Oracle gains stake in social CRM with $300 million Vitrue buy
A day after competitor SAP acquired Ariba to bolster its cloud portfolio, Oracle announced a significant buy of its own, acquiring cloud-based social, marketing company Vitrue on Wednesday. Terms of the deal were not disclosed, although TechCrunch reports it was worth some $300 million.
Oracle's purchase of Vitrue gives the Redwood Shores, Calif. company a foothold in the social CRM segment, an initiative Gartner says companies will spend some $2.1 billion on this year alone. With the rise of social networks, companies need methods to quantify the results of their social marketing. Virtue's platform allows customers to "centrally create, publish, moderate, manage, measure and report on their social marketing campaigns and activities", Oracle says.
"The proliferation of social media and an increased demand by consumers to engage with brands across multiple social channels is driving chief marketing officers to look for an integrated social marketing platform", Oracle development vice president Thomas Kurian says.
Oracle expects the combination of the two companies to allow its customers to build better relationships with their customers, as well as improve return on investment from these initiatives. Turning back to that Gartner study, ROI was a major concern.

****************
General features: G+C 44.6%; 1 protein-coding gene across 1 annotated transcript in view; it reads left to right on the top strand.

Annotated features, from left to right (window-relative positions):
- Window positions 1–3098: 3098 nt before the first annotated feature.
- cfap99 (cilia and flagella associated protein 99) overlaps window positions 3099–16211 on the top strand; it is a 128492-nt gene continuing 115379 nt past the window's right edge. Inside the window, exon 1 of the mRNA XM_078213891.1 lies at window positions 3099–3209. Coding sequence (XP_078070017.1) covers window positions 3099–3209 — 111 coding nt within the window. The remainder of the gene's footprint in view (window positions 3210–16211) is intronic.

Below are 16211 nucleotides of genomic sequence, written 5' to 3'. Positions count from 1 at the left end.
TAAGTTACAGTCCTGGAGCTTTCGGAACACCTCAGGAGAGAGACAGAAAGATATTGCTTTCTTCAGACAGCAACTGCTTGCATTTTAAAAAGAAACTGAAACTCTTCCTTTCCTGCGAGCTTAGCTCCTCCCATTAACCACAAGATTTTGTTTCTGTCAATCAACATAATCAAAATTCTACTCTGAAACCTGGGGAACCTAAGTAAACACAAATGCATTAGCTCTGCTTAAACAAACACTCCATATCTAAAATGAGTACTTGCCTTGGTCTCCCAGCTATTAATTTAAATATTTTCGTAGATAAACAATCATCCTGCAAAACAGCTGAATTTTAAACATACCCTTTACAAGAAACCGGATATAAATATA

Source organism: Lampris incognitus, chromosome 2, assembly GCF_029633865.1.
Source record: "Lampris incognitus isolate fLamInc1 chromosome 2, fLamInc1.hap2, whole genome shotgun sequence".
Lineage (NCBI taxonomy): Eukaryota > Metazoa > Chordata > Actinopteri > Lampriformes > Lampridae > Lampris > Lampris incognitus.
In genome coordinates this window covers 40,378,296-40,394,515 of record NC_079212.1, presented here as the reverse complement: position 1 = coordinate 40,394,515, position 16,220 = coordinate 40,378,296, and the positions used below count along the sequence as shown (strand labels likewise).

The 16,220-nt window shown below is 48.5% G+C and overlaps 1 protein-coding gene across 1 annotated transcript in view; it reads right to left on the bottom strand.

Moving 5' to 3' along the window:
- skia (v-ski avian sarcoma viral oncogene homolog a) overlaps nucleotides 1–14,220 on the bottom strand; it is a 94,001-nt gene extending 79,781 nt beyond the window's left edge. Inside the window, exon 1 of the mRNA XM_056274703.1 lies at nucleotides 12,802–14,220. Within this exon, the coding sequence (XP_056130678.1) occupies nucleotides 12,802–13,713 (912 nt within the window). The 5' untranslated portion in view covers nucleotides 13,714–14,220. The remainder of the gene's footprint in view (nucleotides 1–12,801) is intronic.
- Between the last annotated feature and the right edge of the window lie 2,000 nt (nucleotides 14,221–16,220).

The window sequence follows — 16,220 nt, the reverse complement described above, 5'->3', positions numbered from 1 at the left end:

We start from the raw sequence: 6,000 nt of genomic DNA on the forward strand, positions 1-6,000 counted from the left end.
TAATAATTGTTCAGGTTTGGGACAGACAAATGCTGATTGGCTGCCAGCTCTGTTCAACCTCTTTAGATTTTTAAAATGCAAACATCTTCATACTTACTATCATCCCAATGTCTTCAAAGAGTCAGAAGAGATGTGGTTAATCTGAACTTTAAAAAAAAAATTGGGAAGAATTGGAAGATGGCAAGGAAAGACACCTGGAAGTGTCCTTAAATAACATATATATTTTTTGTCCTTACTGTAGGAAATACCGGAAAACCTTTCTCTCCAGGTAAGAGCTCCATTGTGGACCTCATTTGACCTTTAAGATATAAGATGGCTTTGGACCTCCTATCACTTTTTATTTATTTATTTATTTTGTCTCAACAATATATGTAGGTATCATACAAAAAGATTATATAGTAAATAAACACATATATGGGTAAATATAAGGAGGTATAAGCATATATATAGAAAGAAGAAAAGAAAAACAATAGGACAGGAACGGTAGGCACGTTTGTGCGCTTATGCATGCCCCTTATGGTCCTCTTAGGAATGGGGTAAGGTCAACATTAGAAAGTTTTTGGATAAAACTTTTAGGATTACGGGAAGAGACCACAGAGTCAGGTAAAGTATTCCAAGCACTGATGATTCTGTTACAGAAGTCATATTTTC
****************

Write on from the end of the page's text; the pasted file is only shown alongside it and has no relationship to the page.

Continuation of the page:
Gartner found that only half of all Fortune 1000 companies participating in some type of social marketing initiative would see positive ROI this year. Worse off, only a fifth of those companies actually have methods to measure their returns.
Such a statistic seems to suggest that Oracle may find itself entering a largely untapped market with a lot of upside potential. Vitrue's offerings will be added into the Oracle Cloud after the completion of the deal, although its products are expected to continue to be available individually according to a FAQ posted by Oracle on the implications of the deal.
In any case, some are arguing that Oracle got a great deal on Virtue, as the company was purchased for only three times its revenues. "I thought the words 'social media' and 'huge valuations' went together like 'Facebook' and 'privacy issues?'", MarketingPilgrim's Andy Beal wrote in response to the deal.
"Vitrue is reported to be 'nearly profitable' which may be the reason for such a low valuation. The $100M in revenue looks like a great number, but $100M without profit simply has me scratching my head", he mused.